Ruth C. Sullivan was the first elected president of the Autism Society of America. She is also on the permanent honorary board of the society. Ruth Sullivan was founder and former Executive Director of the Autism Services Center, a nonprofit licensed behavioral health care agency that she founded in Huntington, West Virginia in 1979. It now provides services in four counties to families who have a family member with developmental disabilities. She retired from the Autism Services Center on November 1, 2007 at the age of 83. Sullivan assisted in the production of the 1988 movie, Rain Man, by serving as a consultant on autistic behavior, and Dustin Hoffman worked with Sullivan and her son Joseph, who has autism, when practicing for his role.

References[edit]

  1. ^ a b "Some Key Dates in Autism History". The Washington Post July 1, 2008. p. F5.
  2. ^ "Board of Directors". Autism Society of America. Accessed on February 23, 2016.
  3. ^ "Staff". Autism Society of America. Accessed on February 23, 2016.
  4. ^ a b c d e f g "Form 990: Return of Organization Exempt from Income Tax". Autism Society of America. Guidestar. December 31, 2013.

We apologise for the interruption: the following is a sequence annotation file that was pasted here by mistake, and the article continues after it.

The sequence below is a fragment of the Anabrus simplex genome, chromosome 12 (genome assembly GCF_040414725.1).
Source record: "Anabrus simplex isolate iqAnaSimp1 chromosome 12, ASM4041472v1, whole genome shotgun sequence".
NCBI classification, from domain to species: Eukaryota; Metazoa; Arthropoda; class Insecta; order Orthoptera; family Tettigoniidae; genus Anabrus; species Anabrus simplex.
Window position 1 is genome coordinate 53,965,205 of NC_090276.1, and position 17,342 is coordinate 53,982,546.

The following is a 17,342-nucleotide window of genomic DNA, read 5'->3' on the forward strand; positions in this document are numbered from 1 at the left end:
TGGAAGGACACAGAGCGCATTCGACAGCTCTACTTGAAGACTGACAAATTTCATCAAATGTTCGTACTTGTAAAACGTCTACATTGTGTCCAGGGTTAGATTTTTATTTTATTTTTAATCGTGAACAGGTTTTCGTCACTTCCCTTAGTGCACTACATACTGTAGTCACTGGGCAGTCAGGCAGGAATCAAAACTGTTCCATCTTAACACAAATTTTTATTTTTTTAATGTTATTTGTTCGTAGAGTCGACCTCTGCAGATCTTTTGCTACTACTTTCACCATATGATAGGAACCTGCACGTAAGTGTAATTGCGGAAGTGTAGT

5. ^ a b Campbell, Susan. "A place for miracles? Institute offers option for autistic children". St. Petersburg Times. April 13, 1988.
  6. ^ "About the Autism Society". Autism Society. Retrieved 2019-02-25.
  7. ^ "Autism Organizations". Autism Key. Retrieved October 3, 2011.
  8. ^ "Naturopaths and the anti-vaccine movement: Hijacking the law in service of pseudoscience". sciencebasedmedicine.org. Retrieved 2019-10-07.
  9. ^ Autism Support Network.
  10. ^ Campbell, Victoria. Pioneer in autism treatment dies,
  11. ^ Gresham, F. M.; MacMillan, D. L. (February 1998). "Early Intervention Project: can its claims be substantiated and its effects replicated?". Journal of Autism and Developmental Disorders. 28 (1): 5–13. doi:10.1023/a:1026002717402. ISSN 0162-3257. PMID 9546297.
  12. ^ Smith, Tristram; Eikeseth, Svein (March 2011). "O. Ivar lovaas: pioneer of applied behavior analysis and intervention for children with autism". Journal of Autism and Developmental Disorders. 41 (3): 375–378. doi:10.1007/s10803-010-1162-0. ISSN 1573-3432. PMID 21153872.
  13. ^ Krause, Audrie. "Authority on Autism Speaks from Experience: Doctor Began Research After His Son Was Diagnosed with Disorder 30 Years Ago". The Fresno Bee. November 18, 1987.
  14. ^ Carey, Benedict (November 28, 2006). "Bernard Rimland, 78, Scientist Who Revised View of Autism, Dies". New York Times. Retrieved 15 May 2014.

External links[edit]